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Grad Student Spotlight Reese Muntean
Reese Muntean shares stories on her SIAT graduate research that has taken her around the world.
What are you working on in your graduate studies?
My research, broadly, explores how we embed values into technology. I am interested in the intersections of technology and traditional knowledge, tangible and intangible cultural heritage, digital repatriation, ethics, sustainability, and materiality.
What are your favourite projects?
Recently I have been exploring whether virtual reality and immersive environments such as 360° video could impact a viewer’s impression of not a person but of complex environmental issues like sustainability. I worked with the United Nations Environment Programme’s One Planet network to film the work of the One Planet network on the ground, including projects on sustainable building in Nepal, community-based tourism in South Africa, consumer information in Chile, sustainable and healthy gastronomy in Costa Rica, circular procurement in the Netherlands, and low-carbon sustainable lifestyle initiatives in rural Armenia. The resulting 360° video series, SCP in 360°: Sustainable Production and Consumption in 360 Degrees, aims to make sustainable production and consumption engaging, memorable, and relatable to a wider audience. I have been conducting studies with visitors who watched these videos as part of an exhibit at the UN Headquarters in New York City and the UN Environment Assembly in Nairobi to investigate if viewers better understand concepts and values around sustainability or if they care more about sustainability after viewing such videos in a 360° environment.
I have also been investigating the use of 360° video and drone footage for cultural documentation and preservation. In 2017 I received a fellowship from the Society for Visual Anthropology to work with Dr. Alexandra Denes at Chiang Mai University and researcher Linina Phuttitarn to incorporate 360° video and drone documentation in their ongoing work in safeguarding the Salak Yom tradition of Yong minority in Lamphun, Thailand. This work builds on Dr. Kate Hennessy’s collaboration with Denes and Phuttitarn in the organization and instruction for the Intangible Cultural Heritage and Museums Field School in Lamphun from 2009-2011.
Salak Yom is a Buddhist festival in which community members and organizations make offerings to the local monks, and some of these offerings take the form of large, colorful, and elaborately decorated structures. The 360° video filming was conducted with Phuttitarn, and we worked with local officials, monks, documentarians, and community members in our filming process. Thanks to research travel funding through the department and university, I will be able to return this year to review this work with the community again and as they plan how to incorporate 360° and drone footage into their cultural safeguarding practices.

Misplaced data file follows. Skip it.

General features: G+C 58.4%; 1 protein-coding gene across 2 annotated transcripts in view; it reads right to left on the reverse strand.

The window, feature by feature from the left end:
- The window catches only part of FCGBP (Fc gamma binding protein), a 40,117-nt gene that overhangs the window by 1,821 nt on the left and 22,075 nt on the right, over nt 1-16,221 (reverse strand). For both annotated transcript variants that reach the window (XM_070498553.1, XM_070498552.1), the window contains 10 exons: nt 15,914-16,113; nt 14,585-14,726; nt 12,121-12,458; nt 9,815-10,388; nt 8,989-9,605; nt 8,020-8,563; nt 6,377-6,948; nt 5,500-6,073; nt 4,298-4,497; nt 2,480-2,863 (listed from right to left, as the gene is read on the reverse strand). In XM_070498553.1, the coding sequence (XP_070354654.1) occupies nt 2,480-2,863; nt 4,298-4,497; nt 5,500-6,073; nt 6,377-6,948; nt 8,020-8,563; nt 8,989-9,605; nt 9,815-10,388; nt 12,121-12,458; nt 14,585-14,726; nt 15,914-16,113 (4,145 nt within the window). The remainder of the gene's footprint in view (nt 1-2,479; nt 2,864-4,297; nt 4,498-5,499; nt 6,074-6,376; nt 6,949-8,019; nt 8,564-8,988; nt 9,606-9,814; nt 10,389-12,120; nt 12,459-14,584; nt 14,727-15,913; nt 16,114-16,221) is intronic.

My background is in photography and imaging, and I worked as a photographer after completing my undergraduate degree. I knew I wanted to continue my education, and I took classes in math, computer science, and science studies as a way to explore possible options. Eventually I decided to return to school full time, and the Making Culture Lab at the School of Interactive Arts and Technology seemed like the perfect place to both build on my background as a photographer and pursue my interest in new digital technologies.
Why did you choose the School of Interactive Arts & Technology over other programs?
I was impressed by the School of Interactive Arts & Technology as a whole, which has the level of academic rigor and strong research focus that I was looking for. I was also particularly interested in the work of my supervisor, Dr. Kate Hennessy, in the Making Culture Lab. The lab’s collaborative and participatory creation of new media projects for communities, museums, and public spaces has been a great fit for my background as a media maker and curiosity in the social impact of new technologies.
What advice would you give to those who are deciding if graduate school is right for them?
If you’re trying to figure out whether graduate school is right for you, then graduate school probably is right for you.
How did you cope with the transition into grad school?
I’m not sure if cope is the right word! I was working full time and studying part time in the years prior to starting my Master’s studies at Simon Fraser University, so it felt like a natural transition for me. I was used to school as being part of my life, but I was also excited to move to a new city. For me this meant making friends, exploring the city and outdoors here in British Columbia, and all the while settling into a new schedule with coursework and research.
What are your future aspirations?
I am still undecided as to what I will pursue after graduate school, but I do feel like SIAT has prepared me well for almost anything. I hope to continue my work with the United Nations, and I am also interested in research in the technology industry (particularly around issues of ethics), collaborative and community-based technology projects and museum exhibitions, and faculty positions at research institutions.